BT has updated its text relay service to better support the deaf community in completing tasks over the phone and accessing vital services, such as health and social care.
The Next Generation Service, which translates text into speech and vice versa, has been rebranded as Relay UK to mark the launch of a new app that gives users more ways to make a call without having to use a textphone.
The technology allows people to make calls via a computer or on the move, using a PC, laptop and various tablets and mobile devices.
It also enables users to make a call based on their own accessibility needs by selecting one of three options: Type & Read, Speak & Read, or Type & Hear.
The news comes as new research reveals that 70% of the deaf community – 8.4 million people – need to ask friends or family members for help with making basic calls.
The poll, commissioned by BT in partnership with the UK Council on Deafness, shows that despite the rise in digital technologies, such as web chat and social media, phone calls remain an essential form of communication for 80% of the deaf community, with 46% calling businesses at least once a week.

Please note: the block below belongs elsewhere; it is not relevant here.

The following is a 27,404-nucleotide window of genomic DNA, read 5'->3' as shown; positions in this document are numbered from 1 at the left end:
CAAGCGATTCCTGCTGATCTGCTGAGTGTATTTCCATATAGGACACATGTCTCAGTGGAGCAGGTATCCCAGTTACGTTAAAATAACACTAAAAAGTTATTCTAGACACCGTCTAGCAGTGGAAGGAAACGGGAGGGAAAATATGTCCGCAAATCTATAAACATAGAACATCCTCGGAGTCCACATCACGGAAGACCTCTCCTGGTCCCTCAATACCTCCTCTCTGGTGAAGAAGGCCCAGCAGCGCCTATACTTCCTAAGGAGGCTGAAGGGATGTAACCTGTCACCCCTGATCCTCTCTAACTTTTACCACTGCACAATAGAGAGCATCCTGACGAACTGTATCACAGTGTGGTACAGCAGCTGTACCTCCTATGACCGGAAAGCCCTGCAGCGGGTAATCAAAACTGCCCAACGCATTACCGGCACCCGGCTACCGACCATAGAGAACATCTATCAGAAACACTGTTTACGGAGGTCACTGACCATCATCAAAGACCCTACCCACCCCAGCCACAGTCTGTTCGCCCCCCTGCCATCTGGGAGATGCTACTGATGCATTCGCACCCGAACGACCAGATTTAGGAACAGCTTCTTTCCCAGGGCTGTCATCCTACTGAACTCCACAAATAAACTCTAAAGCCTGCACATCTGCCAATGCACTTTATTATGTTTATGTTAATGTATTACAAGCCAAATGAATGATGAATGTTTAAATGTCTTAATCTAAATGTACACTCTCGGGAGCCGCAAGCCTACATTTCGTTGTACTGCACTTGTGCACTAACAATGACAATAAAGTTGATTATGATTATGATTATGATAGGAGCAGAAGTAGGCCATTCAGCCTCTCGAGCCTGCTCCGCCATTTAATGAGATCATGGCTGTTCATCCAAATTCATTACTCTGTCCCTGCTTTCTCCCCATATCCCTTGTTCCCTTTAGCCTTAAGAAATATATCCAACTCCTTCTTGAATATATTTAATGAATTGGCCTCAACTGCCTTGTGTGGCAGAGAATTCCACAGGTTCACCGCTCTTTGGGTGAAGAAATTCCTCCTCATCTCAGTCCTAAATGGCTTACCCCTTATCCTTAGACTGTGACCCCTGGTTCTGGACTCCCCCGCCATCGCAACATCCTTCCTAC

However, for many, the calling experience for everyday tasks such as booking appointments (90%), paying bills (53%) or purchasing products and services (53%), is poor, with certain services, such as health and social care, inaccessible for a quarter of the deaf community.
The research shows that the biggest barrier (78%) to a successful call is frontline staff who are not trained or are inexperienced at taking calls from deaf customers, while the use of automated transfer services that are inaudible (67%) and a lack of technology available to help handle calls are also highlighted.
BT Ventures managing director Katherine Ainley said: “How we use technology to connect with each other has changed rapidly in recent decades, and this simple service transforms the calling experience for the estimated 12 million deaf people in the UK.”
“We know from conversations with the community that bad telephone experiences are putting people off from using the phone to contact businesses, which can make certain services inaccessible. We’re urging businesses to alert frontline staff to the service and download our helpful Relay UK Business Toolkit, which includes educational content about the service – and what to expect when taking a call from one of our Relay Assistants.”